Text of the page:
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Find out if Congress is a Family Business

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Rep. Richard Pombo did it with his wife and his brother. In his 2004 presidential campaign, Sen. Joseph Lieberman did it with his children. Former Majority Leader Tom DeLay did it with his wife and daughter. All have hired relatives to work on their campaigns, paying them salaries out of special interest contributions. Our system of campaign finance is often called "legalized bribery," in which special interests donate tens of thousands of dollars to a member's campaign committee in the hopes of advancing their own issues. Some members of Congress, by hiring their spouses, in effect use their campaign treasury to supplement their own bank accounts. The practice is legal, disclosed in obscure corners of campaign finance reports, and rarely mentioned by those who cover campaigns. And now citizen journalists can investigate it!

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When It Comes to Pork, Suspension of the Rules Means Just That

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So, on Sept. 14, the House passed a rule that aimed to bring some transparency to the earmarking process: Members names would have to be attached to the earmarks they sponsored. While the goal is worthy, it seemed to me that this particular rule was fairly modest at best, and potentially even counterproductive; since then, we've learned just how modest a reform the rules change is--it doesn't apply to earmarks already inserted in 10 of the big appropriations bills.

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Do-it-yourself Data

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Parke Wilde, writing at the U.S. Food Policy blog, has a pretty good idea: take data from different sources, line it up and organize it by congressional district, and then present it--either graphically (a map) or in a table, for easy analysis--to find out what individual members are up to. I'll return to this in a minute--and it's an intriguing notion that fits in with something I've been kicking around in my head for a while--but first let's look at what Wilde did: he looked at campaign contributions from C-Span, farm subsidy payments from the Environmental Working Group and earmarked pork projects from Citizens Against Government Waste all in a single disctrict -- that of Rep. Tom Latham, R-Iowa, a member of the House Agriculture Appropriations Subcommittee.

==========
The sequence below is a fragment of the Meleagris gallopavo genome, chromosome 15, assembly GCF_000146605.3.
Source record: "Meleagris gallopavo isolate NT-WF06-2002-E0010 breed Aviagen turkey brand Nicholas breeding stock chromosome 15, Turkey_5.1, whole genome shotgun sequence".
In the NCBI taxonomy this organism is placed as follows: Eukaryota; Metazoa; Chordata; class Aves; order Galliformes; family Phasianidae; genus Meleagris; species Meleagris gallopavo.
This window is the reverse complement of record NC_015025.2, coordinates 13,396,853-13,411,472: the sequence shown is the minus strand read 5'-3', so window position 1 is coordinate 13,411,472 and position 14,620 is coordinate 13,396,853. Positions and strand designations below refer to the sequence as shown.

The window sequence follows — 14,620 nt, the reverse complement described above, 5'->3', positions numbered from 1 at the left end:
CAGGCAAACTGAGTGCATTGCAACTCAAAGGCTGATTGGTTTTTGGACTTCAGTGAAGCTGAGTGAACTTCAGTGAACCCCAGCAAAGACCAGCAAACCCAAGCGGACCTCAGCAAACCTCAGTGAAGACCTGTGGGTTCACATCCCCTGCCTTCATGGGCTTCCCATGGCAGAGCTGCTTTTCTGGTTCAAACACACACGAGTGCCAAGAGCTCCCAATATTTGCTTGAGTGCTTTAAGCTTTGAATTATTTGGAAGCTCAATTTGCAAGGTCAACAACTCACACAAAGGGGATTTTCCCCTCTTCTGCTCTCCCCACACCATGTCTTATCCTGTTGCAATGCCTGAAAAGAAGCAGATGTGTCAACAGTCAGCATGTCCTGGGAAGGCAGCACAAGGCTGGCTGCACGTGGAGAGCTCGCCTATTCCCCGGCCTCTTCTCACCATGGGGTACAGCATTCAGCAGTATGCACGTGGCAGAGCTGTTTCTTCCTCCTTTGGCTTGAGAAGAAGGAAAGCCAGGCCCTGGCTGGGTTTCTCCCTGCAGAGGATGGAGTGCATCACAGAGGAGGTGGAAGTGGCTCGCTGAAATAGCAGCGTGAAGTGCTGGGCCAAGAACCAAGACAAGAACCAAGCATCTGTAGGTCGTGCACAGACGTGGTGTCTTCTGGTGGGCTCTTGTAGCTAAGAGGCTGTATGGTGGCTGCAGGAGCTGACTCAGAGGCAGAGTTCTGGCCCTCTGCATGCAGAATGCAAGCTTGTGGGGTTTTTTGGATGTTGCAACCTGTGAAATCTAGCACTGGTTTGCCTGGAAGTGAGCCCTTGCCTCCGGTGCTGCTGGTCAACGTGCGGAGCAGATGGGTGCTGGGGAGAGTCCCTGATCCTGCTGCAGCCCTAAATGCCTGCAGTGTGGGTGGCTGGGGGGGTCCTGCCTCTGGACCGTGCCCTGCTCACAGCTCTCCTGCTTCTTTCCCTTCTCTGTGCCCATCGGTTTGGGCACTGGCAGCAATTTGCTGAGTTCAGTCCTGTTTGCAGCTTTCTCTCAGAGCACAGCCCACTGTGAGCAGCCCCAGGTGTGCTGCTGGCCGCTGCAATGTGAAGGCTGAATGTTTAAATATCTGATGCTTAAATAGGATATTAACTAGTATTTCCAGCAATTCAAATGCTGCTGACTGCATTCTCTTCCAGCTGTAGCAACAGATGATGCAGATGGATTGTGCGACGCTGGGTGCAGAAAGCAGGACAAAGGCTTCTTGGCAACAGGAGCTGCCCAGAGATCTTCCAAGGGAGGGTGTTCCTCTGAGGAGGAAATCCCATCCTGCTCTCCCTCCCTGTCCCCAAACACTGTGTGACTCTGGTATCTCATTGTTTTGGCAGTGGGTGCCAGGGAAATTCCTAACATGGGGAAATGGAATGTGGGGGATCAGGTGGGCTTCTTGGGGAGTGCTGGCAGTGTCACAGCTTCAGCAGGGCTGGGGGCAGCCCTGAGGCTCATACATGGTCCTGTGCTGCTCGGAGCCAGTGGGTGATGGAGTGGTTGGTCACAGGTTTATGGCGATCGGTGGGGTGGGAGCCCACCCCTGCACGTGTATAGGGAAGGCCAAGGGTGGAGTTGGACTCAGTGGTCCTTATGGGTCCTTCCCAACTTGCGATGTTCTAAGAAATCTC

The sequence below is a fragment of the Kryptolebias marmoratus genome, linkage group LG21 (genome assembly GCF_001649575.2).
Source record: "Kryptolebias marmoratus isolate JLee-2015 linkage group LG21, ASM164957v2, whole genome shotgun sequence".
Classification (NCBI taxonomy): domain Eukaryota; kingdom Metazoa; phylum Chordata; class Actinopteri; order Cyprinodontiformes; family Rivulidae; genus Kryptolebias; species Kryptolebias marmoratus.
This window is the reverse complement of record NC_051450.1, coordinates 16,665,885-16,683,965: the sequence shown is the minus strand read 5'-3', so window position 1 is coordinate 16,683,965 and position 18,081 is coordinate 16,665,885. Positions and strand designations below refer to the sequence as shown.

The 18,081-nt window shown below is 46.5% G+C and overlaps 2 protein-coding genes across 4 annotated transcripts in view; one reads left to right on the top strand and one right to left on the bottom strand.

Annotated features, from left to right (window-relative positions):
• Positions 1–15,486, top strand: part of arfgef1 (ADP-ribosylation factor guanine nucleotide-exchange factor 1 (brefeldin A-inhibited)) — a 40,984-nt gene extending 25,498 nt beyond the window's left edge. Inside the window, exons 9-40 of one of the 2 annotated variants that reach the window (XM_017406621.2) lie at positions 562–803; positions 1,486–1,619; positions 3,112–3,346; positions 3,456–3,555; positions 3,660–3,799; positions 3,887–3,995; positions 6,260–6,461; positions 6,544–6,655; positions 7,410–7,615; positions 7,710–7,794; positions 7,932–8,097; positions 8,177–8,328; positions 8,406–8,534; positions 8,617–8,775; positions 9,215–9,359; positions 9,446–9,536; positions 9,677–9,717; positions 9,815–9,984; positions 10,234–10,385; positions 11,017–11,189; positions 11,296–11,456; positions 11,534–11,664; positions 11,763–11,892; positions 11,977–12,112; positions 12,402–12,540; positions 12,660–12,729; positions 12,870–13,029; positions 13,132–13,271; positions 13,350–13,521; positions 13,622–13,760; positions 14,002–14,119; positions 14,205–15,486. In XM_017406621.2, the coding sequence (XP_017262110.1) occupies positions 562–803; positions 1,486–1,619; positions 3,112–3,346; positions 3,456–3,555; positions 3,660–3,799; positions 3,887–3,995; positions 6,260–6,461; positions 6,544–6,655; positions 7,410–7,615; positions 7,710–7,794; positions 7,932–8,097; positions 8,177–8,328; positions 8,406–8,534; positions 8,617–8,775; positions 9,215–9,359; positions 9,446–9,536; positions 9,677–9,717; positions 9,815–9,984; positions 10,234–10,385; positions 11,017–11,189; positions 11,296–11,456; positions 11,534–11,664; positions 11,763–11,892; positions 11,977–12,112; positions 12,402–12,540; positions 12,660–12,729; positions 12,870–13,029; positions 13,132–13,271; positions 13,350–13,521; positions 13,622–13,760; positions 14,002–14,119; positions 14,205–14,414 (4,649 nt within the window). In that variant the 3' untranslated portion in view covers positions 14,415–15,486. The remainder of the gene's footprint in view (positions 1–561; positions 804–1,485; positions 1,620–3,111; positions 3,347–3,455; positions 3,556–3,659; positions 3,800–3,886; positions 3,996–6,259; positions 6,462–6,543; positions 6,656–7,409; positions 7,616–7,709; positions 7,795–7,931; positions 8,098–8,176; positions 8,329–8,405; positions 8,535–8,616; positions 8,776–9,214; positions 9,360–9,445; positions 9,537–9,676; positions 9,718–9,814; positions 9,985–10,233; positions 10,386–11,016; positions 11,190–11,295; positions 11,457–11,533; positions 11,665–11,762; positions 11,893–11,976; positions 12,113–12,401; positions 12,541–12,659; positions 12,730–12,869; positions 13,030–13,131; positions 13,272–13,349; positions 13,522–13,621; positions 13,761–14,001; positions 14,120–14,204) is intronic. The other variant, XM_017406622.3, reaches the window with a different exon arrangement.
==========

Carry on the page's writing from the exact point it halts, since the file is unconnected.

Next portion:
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Attention to Earmarks Yields Results

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Robert McElroy of the excellent and incredibly informative TheWeekinCongress.com dropped us a line saying,

the House bill report on military commissions this week now includes a section stating whether or not there are earmarks in the bill. That came as a result of the House Resolution last week.
He adds that it's the attention that the blogosphere has directed to this issue that's made the difference.

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Keeping the Spotlight on Earmarks

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Jonathan Allen, writing in The Hill, exposes some earmarks sponsored by Rep. Steve Chabot for institutions with connections to some of his closest political supporters (read: donors and fundraisers). Reading the story, I couldn't help but think how much it was like our own Exposing Earmarks effort that focused on H.R. 5647, the Labor, Health and Human Services, and Education appropriations bill--find the earmarks, tie them to a member of Congress, and then look into who's benefiting. First, what makes Allen's story in The Hill so interesting is that it rather perfectly illustrates one of the main ways in which earmarks are abused: